Red blood cells deliver O2 from the lungs to every cell in the human body. Reduced tissue oxygenation triggers increased production of erythropoietin by hypoxia-inducible factor 1 (HIF-1), which is a transcriptional activator composed of an O2-regulated α subunit and a constitutively expressed β subunit. Hydroxylation of HIF-1α or HIF-2α by the asparaginyl hydroxylase FIH-1 blocks coactivator binding and transactivation. Hydroxylation of HIF-1α or HIF-2α by the prolyl hydroxylase PHD2 is required for binding of the von Hippel-Lindau protein (VHL), leading to ubiquitination and proteasomal degradation. Mutations in the genes encoding VHL, PHD2, and HIF-2α have been identified in patients with familial erythrocytosis. Patients with Chuvash polycythemia, who are homozygous for a missense mutation in the VHL gene, have multisystem pathology attributable to dysregulated oxygen homeostasis. Intense efforts are under way to identify small molecule hydroxylase inhibitors that can be administered chronically to selectively induce erythropoiesis without undesirable side effects.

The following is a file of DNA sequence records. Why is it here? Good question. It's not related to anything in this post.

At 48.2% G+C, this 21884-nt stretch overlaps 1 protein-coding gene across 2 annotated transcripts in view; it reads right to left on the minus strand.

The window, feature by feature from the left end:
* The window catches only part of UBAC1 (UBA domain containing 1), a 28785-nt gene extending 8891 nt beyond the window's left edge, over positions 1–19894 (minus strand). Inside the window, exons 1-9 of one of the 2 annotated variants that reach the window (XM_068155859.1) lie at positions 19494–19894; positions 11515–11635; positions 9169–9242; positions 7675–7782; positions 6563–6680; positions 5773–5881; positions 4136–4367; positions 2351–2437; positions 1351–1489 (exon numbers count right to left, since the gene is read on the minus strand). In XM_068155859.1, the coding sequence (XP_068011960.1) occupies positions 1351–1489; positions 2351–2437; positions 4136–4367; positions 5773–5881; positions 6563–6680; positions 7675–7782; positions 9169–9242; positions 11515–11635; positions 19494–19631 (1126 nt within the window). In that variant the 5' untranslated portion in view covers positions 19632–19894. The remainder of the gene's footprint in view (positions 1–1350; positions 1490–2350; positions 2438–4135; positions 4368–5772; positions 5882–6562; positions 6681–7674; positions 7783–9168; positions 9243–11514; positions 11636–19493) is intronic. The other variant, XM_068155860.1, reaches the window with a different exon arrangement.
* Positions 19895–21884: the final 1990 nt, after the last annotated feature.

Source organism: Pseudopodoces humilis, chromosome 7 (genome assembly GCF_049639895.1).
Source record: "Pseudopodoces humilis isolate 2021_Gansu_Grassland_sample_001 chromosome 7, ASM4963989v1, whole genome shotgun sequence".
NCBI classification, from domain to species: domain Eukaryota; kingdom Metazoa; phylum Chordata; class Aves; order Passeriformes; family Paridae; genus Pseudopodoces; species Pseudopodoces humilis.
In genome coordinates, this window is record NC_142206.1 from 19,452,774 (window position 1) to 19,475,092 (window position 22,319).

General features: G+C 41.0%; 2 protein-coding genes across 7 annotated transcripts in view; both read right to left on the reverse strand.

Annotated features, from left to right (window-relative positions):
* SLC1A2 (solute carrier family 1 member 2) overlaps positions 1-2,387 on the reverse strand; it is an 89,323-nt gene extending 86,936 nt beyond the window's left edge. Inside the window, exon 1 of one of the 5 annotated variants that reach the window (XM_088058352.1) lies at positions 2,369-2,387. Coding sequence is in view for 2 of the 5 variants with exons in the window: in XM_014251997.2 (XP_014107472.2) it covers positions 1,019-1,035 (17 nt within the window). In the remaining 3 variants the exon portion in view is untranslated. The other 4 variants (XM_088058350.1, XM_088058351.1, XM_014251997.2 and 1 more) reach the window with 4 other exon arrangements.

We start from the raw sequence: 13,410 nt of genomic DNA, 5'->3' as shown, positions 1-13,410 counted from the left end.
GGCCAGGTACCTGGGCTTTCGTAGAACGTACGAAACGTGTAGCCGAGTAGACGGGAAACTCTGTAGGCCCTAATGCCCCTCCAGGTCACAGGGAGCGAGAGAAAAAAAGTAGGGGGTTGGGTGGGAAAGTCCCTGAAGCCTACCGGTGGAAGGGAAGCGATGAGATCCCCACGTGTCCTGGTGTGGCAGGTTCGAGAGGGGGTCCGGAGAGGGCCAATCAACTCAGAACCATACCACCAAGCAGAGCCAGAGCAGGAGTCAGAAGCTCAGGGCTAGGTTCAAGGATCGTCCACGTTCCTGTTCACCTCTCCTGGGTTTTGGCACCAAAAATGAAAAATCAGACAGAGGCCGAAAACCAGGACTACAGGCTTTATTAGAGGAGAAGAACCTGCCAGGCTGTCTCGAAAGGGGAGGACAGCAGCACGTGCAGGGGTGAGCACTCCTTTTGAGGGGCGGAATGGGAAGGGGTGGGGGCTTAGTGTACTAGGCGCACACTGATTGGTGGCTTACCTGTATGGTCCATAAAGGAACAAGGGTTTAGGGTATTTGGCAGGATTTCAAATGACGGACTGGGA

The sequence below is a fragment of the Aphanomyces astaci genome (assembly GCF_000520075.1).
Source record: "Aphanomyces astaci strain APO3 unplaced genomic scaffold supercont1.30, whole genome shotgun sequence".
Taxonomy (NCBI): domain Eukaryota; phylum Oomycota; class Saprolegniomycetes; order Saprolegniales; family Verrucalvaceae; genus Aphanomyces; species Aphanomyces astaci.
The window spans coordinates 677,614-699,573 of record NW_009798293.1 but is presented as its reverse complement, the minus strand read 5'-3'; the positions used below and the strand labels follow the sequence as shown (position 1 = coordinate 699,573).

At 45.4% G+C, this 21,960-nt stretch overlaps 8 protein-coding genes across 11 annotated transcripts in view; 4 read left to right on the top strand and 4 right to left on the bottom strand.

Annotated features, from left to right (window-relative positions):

ASJC Scopus subject areas
- Cell Biology